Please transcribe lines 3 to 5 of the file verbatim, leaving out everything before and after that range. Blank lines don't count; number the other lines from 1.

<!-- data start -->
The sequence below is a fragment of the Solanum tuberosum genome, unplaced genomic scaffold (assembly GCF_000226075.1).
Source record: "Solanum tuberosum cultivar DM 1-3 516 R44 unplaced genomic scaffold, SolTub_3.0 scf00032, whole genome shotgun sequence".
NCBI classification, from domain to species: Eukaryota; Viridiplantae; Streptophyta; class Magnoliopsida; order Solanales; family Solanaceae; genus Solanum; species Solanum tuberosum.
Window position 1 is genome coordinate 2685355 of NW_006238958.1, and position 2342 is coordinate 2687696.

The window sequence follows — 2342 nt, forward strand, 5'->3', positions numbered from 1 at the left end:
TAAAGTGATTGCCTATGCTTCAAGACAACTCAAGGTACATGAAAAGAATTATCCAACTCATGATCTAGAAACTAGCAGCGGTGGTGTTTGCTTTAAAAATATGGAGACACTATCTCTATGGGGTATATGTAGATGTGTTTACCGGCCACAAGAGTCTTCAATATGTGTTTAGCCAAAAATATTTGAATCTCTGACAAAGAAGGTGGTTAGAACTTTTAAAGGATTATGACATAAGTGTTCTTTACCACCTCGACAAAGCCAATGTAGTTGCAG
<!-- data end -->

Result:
NCBI classification, from domain to species: Eukaryota; Viridiplantae; Streptophyta; class Magnoliopsida; order Solanales; family Solanaceae; genus Solanum; species Solanum tuberosum.
Window position 1 is genome coordinate 2685355 of NW_006238958.1, and position 2342 is coordinate 2687696.

The window sequence follows — 2342 nt, forward strand, 5'->3', positions numbered from 1 at the left end: